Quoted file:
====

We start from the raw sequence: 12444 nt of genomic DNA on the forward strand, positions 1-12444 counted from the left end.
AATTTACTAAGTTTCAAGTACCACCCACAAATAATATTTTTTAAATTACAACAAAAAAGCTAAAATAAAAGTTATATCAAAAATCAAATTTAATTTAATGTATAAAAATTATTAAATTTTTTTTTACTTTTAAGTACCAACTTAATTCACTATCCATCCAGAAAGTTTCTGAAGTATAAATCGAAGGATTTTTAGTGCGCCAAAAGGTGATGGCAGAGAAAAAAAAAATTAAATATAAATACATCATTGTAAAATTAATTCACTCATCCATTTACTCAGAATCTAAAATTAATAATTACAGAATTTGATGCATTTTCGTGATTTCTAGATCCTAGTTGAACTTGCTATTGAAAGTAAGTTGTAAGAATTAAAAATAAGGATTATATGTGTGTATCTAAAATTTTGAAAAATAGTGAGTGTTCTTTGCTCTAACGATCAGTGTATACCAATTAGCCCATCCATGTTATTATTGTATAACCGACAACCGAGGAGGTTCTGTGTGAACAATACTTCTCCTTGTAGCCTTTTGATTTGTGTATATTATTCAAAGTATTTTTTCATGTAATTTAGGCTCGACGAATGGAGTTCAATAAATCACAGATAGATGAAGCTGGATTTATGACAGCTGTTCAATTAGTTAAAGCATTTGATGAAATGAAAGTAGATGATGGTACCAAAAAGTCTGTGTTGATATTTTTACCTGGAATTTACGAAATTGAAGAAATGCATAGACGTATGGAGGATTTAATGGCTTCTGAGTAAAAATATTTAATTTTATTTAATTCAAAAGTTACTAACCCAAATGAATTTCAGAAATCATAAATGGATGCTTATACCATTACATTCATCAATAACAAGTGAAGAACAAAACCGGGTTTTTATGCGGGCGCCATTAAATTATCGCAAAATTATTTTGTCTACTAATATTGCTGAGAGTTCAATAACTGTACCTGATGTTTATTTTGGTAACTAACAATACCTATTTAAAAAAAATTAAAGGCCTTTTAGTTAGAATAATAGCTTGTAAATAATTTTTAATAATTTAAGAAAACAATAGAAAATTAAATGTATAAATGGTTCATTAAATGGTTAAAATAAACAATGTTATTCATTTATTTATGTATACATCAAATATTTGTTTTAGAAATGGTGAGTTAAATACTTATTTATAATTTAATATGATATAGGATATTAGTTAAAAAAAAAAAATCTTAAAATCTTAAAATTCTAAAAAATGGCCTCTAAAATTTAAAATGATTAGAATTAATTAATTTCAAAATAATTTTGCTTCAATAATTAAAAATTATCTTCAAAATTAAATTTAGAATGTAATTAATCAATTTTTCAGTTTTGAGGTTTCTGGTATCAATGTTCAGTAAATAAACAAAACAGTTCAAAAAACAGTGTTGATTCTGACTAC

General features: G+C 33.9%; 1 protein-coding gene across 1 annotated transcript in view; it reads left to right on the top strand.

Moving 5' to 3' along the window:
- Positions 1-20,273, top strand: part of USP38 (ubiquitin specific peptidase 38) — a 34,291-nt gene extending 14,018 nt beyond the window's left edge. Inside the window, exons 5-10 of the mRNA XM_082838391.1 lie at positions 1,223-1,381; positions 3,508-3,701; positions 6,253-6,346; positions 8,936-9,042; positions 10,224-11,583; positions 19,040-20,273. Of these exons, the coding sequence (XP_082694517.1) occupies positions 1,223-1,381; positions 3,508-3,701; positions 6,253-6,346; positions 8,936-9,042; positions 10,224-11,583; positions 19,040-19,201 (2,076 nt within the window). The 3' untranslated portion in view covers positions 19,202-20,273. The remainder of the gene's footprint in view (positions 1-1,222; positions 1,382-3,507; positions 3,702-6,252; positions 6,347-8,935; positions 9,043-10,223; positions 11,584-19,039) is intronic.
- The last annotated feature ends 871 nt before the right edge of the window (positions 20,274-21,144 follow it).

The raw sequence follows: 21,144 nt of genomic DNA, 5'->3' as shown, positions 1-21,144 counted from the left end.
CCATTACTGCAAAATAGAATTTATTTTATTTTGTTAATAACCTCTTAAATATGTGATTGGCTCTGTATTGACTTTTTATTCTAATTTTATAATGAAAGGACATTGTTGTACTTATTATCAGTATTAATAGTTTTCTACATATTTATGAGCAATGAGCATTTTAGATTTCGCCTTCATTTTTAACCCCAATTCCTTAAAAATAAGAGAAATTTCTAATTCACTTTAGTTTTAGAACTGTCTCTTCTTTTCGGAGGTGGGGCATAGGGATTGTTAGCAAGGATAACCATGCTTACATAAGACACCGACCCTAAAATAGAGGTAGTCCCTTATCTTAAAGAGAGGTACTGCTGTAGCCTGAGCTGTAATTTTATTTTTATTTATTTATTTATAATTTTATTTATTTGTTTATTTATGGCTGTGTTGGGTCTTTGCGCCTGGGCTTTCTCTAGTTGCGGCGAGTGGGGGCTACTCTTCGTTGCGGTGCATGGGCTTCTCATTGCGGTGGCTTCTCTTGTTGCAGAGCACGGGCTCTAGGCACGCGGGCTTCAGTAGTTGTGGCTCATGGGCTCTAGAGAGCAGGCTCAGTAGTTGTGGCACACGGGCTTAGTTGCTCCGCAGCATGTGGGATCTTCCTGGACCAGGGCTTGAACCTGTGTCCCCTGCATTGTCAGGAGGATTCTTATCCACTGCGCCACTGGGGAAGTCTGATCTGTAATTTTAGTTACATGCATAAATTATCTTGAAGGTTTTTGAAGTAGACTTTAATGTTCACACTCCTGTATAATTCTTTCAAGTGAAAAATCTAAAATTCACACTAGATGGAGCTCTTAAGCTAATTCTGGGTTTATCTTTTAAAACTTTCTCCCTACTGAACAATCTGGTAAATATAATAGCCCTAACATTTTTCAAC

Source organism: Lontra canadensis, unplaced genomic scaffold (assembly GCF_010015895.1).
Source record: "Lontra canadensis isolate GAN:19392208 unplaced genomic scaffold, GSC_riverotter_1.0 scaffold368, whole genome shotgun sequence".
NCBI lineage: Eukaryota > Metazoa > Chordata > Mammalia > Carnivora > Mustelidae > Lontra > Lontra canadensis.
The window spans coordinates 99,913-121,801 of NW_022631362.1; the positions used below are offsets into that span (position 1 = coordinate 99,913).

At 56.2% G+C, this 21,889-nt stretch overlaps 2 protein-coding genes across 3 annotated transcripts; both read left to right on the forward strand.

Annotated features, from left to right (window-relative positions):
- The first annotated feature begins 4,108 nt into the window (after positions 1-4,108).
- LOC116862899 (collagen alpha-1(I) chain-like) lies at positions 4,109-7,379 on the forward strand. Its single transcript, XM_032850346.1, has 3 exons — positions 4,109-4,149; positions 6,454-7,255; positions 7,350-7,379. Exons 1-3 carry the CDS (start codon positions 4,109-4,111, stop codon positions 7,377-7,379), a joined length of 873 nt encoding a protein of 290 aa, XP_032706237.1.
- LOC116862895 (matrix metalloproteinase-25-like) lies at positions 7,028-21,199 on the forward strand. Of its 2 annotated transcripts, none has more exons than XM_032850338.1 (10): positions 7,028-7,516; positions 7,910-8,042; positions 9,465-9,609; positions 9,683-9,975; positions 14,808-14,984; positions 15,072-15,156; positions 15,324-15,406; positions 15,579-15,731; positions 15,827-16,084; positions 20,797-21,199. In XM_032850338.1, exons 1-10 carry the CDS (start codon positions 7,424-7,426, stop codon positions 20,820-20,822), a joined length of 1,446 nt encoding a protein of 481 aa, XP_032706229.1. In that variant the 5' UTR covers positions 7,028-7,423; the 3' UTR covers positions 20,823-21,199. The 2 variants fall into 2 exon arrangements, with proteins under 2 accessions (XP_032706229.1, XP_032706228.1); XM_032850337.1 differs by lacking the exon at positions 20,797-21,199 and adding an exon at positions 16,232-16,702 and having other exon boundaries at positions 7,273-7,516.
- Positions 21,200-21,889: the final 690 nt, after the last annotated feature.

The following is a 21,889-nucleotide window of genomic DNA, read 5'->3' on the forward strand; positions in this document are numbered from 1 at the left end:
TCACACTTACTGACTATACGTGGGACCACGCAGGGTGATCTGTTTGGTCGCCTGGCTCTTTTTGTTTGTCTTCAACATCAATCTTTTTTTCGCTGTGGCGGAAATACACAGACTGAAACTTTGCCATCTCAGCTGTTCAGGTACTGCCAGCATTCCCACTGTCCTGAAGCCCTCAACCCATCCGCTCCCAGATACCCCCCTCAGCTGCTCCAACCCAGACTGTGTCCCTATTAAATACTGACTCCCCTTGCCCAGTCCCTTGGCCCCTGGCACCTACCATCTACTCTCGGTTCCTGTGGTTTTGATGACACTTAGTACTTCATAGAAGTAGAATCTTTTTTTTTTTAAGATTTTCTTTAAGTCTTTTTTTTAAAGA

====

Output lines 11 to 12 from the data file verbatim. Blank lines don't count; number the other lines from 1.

NCBI lineage: Eukaryota > Metazoa > Chordata > Mammalia > Carnivora > Mustelidae > Lontra > Lontra canadensis.
The window spans coordinates 99,913-121,801 of NW_022631362.1; the positions used below are offsets into that span (position 1 = coordinate 99,913).